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Madison 'Superstar' singer beats out 1,700 in nationwide contest
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Madison 'Superstar' singer beats out 1,700 in nationwide contest

Harmonious Wail

With her musical engagements canceled because of the pandemic, Harmonious Wail's Maggie Delaney-Potthoff, right, entered an AARP singing contest and won. Harmonious Wail also features Maggie's husband, Sims Delaney-Potthoff, left, and Jeffo Weiss on bass.

Maggie Delaney-Potthoff, singer for the longstanding Madison band Harmonious Wail, beat out about 1,700 contestants in a national singing contest.

The AARP announced Friday that Delaney-Potthoff, 66, won its AARP Superstar Singing Contest for 2020. She became a finalist last month after making it through the first round of the a cappella contest with the Louis Armstrong classic, “What a Wonderful World.”

In August, for the finals, she submitted a video of herself singing “My Favorite Things,” from “The Sound of Music,” adding some scat singing at the beginning.

“There were many strong singers out there,” Delaney-Potthoff said. “I feel very honored, and I want all the musicians in the area to know I won it for all of us.”

Maggie and her husband, Sims Delaney-Potthoff, started the local Gypsy-jazz band Harmonious Wail in 1987. Since their gigs dried up due to the COVID-19 pandemic, the trio has been performing Friday nights since March 27 and posting their “Quarantini Concerts” online. After the first concert, they moved the shows outside and dubbed them “Concerts Under the Oak.”

People can listen at:

“We’re going to be celebrating tonight and I’ll be receiving the award in my own way,” Maggie said Friday. “If we were not in COVID times, the finalists in this AARP contest would have been singing their songs in front of a big audience, in a big auditorium with a big full band behind them.”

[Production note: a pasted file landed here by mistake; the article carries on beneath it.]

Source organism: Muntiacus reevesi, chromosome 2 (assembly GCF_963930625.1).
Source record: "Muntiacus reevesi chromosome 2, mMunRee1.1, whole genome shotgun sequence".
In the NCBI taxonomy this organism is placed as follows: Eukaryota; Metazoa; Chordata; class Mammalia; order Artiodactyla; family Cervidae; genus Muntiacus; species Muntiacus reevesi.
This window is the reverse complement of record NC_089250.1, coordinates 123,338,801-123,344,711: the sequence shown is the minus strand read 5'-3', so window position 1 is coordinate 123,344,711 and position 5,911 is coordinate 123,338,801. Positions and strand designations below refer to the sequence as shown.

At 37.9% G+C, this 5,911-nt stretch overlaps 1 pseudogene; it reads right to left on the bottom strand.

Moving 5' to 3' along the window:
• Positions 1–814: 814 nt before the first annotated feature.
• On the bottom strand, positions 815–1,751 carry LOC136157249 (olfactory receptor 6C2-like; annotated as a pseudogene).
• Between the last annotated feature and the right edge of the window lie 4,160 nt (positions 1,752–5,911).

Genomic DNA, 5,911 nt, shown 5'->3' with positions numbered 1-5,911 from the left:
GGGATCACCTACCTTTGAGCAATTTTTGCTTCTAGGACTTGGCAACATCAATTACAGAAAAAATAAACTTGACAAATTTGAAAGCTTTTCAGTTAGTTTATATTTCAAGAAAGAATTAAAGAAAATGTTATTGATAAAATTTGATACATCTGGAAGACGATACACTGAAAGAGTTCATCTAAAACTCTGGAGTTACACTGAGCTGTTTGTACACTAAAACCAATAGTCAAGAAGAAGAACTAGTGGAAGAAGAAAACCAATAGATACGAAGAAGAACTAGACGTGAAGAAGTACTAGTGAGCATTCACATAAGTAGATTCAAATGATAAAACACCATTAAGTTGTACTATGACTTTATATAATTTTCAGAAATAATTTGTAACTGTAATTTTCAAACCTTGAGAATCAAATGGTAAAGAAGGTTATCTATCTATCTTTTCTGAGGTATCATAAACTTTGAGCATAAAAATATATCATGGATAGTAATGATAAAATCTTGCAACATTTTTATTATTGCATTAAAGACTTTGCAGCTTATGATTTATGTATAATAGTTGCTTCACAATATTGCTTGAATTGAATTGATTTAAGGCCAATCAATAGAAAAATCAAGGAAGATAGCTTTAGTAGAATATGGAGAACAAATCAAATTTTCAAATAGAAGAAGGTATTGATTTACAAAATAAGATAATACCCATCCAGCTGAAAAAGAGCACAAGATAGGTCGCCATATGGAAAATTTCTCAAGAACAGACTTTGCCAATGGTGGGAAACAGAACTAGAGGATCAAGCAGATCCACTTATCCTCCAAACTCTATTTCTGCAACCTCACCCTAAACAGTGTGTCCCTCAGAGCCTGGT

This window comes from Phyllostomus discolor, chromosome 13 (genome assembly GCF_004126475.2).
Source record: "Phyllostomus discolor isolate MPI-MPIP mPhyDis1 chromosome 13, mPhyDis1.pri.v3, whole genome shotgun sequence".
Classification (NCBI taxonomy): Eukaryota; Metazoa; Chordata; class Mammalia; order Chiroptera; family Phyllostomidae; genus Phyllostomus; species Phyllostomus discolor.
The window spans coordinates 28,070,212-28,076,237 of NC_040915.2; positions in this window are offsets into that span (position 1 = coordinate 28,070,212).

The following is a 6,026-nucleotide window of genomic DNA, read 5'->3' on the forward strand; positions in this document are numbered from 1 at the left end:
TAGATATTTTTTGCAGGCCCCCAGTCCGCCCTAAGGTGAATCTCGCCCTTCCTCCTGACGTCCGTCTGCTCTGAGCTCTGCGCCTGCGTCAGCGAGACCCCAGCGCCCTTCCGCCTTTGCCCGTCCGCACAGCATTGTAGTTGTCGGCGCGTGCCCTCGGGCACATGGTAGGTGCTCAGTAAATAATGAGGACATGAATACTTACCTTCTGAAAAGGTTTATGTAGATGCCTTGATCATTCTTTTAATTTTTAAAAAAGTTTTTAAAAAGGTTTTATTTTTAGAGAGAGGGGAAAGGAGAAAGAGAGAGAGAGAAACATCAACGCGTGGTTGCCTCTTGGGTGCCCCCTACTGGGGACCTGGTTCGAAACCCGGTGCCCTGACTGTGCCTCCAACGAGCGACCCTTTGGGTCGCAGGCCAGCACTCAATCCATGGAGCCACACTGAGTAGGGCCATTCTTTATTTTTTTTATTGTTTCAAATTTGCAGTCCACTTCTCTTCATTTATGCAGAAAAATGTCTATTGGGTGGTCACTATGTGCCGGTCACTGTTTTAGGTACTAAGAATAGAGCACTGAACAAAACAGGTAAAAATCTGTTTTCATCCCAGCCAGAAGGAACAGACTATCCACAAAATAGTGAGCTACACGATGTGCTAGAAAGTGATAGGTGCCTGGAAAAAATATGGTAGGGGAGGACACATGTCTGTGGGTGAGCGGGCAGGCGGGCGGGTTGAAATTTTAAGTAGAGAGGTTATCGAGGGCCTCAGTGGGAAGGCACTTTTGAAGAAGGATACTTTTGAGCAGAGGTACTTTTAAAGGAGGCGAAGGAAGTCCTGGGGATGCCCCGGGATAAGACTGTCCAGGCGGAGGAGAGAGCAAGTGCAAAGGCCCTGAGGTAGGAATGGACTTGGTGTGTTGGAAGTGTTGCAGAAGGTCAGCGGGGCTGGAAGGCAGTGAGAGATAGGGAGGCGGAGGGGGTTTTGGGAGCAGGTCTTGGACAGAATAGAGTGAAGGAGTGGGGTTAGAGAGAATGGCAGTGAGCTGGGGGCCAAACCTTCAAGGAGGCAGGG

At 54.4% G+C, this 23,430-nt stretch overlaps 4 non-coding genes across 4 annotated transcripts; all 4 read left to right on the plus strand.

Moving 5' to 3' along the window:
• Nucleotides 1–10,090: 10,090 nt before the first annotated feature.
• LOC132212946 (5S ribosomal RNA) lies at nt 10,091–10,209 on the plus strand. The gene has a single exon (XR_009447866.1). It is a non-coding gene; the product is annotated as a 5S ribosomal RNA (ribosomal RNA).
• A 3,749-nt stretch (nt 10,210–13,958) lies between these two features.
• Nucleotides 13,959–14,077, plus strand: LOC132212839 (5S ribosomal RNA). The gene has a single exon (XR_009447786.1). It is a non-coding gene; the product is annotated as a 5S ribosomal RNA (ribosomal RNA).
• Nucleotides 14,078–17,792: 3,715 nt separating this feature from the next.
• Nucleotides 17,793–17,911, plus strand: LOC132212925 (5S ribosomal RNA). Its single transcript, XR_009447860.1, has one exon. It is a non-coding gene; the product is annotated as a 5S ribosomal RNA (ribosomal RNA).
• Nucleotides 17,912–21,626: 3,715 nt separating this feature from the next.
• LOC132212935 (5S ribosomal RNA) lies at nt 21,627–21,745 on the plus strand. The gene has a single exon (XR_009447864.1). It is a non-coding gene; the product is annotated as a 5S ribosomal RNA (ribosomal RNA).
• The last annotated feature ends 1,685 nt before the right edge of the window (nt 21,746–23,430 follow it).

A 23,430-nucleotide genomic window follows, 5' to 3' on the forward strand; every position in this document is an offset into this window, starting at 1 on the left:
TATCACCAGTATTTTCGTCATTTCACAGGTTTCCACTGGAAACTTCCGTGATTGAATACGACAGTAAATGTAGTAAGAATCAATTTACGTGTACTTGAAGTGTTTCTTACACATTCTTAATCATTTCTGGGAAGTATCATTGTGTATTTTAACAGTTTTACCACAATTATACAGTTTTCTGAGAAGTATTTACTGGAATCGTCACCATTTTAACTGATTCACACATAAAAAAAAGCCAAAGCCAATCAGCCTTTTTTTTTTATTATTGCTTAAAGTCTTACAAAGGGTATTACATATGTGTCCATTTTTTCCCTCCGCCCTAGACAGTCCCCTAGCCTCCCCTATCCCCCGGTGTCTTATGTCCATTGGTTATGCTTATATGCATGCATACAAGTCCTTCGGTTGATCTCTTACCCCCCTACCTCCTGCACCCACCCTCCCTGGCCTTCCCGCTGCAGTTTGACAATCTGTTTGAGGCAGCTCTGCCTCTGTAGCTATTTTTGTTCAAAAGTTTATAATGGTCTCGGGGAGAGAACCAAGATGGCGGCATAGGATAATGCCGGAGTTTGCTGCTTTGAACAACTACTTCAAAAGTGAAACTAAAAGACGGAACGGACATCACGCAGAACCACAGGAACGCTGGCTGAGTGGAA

And then, after announcing the winner, an official from the advocacy organization for older adults would have handed her “a big fake sweepstakes check, one of those big cardboard checks, and it would have been a very, very exciting event,” Maggie said. “We have no events, and that’s the sign of our times. It’s all an online celebration, so we’ll make it as special a celebratory event as we can tonight.”

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Maggie said “My Favorite Things” popped into her head and she went with it.

“I double-checked my gut and that was it,” she said. “And it’s true that when I am performing that song, I do hope that I’m extending a joyful energy that helps people who are sitting out there, maybe not having the best time in life right now, for whatever reason, and it picks up their spirits a little bit.”

The power of music was reinforced when the couple’s son, Henry, died in an accident five years ago and their world fell apart. Henry was also a musician, and the couple started the Henry Mac Fund. Proceeds from their annual Midwest Gypsy Swing Festival, which wrapped up last weekend, go into the fund with the couple presenting the award money to a young up-and-coming musician at the Madison Area Music Awards.

As for Maggie’s $5,000 AARP prize money, she said it will go toward replacing their 18-year-old car. “We’re seniors and we need a little bit more updated vehicle,” she said.

For 19 years, Maggie’s taught singing for UW-Madison Continuing Studies, including the non-credit class “Singing for Screamers.” She said it was designed for rock n’ roll singers and Broadway-belting singers, to teach proper breathing techniques and exercises so students can “go ahead and blast away, but keep your voice safe.”

She said UW recently eliminated its Continuing Studies music classes.

“That’s so very sad,” Maggie said. “Everybody needs music and arts right now, more than any time. And that’s the last thing we should be eliminating, in my opinion.”

Photos: Look back at Concerts on the Square over the years

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